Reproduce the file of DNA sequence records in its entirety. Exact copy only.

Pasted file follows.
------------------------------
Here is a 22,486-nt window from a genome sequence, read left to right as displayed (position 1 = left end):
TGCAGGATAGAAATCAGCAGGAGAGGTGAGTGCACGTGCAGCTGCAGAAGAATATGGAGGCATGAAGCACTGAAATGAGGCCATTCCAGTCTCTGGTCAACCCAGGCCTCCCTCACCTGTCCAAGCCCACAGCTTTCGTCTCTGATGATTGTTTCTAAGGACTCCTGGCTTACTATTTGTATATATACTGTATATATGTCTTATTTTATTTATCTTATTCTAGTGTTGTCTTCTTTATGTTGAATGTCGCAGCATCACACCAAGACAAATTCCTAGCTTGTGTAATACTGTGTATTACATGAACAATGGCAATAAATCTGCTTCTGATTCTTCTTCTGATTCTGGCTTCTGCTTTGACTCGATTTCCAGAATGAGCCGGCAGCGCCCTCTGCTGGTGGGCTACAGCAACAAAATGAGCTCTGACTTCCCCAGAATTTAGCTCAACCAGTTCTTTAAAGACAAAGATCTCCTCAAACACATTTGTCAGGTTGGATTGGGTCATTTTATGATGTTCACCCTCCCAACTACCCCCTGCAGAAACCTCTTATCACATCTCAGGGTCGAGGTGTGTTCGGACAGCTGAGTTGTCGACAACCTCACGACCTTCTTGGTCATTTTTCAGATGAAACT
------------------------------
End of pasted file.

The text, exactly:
Here is a 22,486-nt window from a genome sequence, read left to right as displayed (position 1 = left end):
TGCAGGATAGAAATCAGCAGGAGAGGTGAGTGCACGTGCAGCTGCAGAAGAATATGGAGGCATGAAGCACTGAAATGAGGCCATTCCAGTCTCTGGTCAACCCAGGCCTCCCTCACCTGTCCAAGCCCACAGCTTTCGTCTCTGATGATTGTTTCTAAGGACTCCTGGCTTACTATTTGTATATATACTGTATATATGTCTTATTTTATTTATCTTATTCTAGTGTTGTCTTCTTTATGTTGAATGTCGCAGCATCACACCAAGACAAATTCCTAGCTTGTGTAATACTGTGTATTACATGAACAATGGCAATAAATCTGCTTCTGATTCTTCTTCTGATTCTGGCTTCTGCTTTGACTCGATTTCCAGAATGAGCCGGCAGCGCCCTCTGCTGGTGGGCTACAGCAACAAAATGAGCTCTGACTTCCCCAGAATTTAGCTCAACCAGTTCTTTAAAGACAAAGATCTCCTCAAACACATTTGTCAGGTTGGATTGGGTCATTTTATGATGTTCACCCTCCCAACTACCCCCTGCAGAAACCTCTTATCACATCTCAGGGTCGAGGTGTGTTCGGACAGCTGAGTTGTCGACAACCTCACGACCTTCTTGGTCATTTTTCAGATGAAACT